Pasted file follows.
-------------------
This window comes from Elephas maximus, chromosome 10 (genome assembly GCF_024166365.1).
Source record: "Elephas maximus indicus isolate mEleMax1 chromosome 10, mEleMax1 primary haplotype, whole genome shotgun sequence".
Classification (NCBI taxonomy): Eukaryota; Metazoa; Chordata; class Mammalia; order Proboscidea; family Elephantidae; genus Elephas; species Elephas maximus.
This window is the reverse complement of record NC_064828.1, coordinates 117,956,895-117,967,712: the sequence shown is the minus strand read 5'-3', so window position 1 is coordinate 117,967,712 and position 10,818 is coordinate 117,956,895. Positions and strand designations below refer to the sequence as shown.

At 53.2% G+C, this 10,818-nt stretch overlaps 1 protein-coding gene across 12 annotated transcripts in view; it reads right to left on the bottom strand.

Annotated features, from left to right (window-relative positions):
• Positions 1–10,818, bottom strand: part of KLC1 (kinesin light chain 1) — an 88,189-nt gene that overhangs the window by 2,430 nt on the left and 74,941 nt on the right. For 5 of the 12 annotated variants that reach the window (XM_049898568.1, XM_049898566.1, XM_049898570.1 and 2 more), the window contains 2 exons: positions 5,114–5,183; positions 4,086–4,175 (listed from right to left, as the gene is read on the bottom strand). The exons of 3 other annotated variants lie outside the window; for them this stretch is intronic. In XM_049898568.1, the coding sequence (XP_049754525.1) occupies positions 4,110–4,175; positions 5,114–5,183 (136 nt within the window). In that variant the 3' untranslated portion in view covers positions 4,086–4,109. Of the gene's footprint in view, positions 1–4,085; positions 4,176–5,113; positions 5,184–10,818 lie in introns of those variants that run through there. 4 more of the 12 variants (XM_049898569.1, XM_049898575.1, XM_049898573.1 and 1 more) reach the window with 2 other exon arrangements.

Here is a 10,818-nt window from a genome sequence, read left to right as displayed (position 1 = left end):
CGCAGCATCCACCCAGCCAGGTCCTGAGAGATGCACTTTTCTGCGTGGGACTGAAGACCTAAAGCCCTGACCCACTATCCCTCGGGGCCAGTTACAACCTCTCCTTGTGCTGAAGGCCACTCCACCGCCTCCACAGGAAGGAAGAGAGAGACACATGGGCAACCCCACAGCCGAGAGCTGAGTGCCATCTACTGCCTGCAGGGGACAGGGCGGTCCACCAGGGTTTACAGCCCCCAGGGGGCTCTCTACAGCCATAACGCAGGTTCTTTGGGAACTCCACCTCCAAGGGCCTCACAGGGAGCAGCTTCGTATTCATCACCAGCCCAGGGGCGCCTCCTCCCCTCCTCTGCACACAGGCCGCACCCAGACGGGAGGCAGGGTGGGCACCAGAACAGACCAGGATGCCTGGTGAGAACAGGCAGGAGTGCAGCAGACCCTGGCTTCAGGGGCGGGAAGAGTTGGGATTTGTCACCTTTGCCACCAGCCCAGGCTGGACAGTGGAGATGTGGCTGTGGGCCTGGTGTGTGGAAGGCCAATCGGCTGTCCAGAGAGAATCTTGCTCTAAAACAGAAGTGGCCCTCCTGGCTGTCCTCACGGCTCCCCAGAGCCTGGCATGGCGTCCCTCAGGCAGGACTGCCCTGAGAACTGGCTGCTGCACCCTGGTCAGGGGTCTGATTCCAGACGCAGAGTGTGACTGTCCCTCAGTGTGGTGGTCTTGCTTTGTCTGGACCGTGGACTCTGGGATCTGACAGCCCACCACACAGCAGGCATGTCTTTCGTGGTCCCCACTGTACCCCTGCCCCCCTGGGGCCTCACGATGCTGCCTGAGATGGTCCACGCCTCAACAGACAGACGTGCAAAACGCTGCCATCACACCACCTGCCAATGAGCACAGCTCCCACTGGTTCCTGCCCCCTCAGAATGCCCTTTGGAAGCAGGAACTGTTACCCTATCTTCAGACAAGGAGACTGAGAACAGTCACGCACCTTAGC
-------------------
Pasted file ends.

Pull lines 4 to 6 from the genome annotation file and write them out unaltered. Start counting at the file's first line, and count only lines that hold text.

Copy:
This window is the reverse complement of record NC_064828.1, coordinates 117,956,895-117,967,712: the sequence shown is the minus strand read 5'-3', so window position 1 is coordinate 117,967,712 and position 10,818 is coordinate 117,956,895. Positions and strand designations below refer to the sequence as shown.

At 53.2% G+C, this 10,818-nt stretch overlaps 1 protein-coding gene across 12 annotated transcripts in view; it reads right to left on the bottom strand.

Annotated features, from left to right (window-relative positions):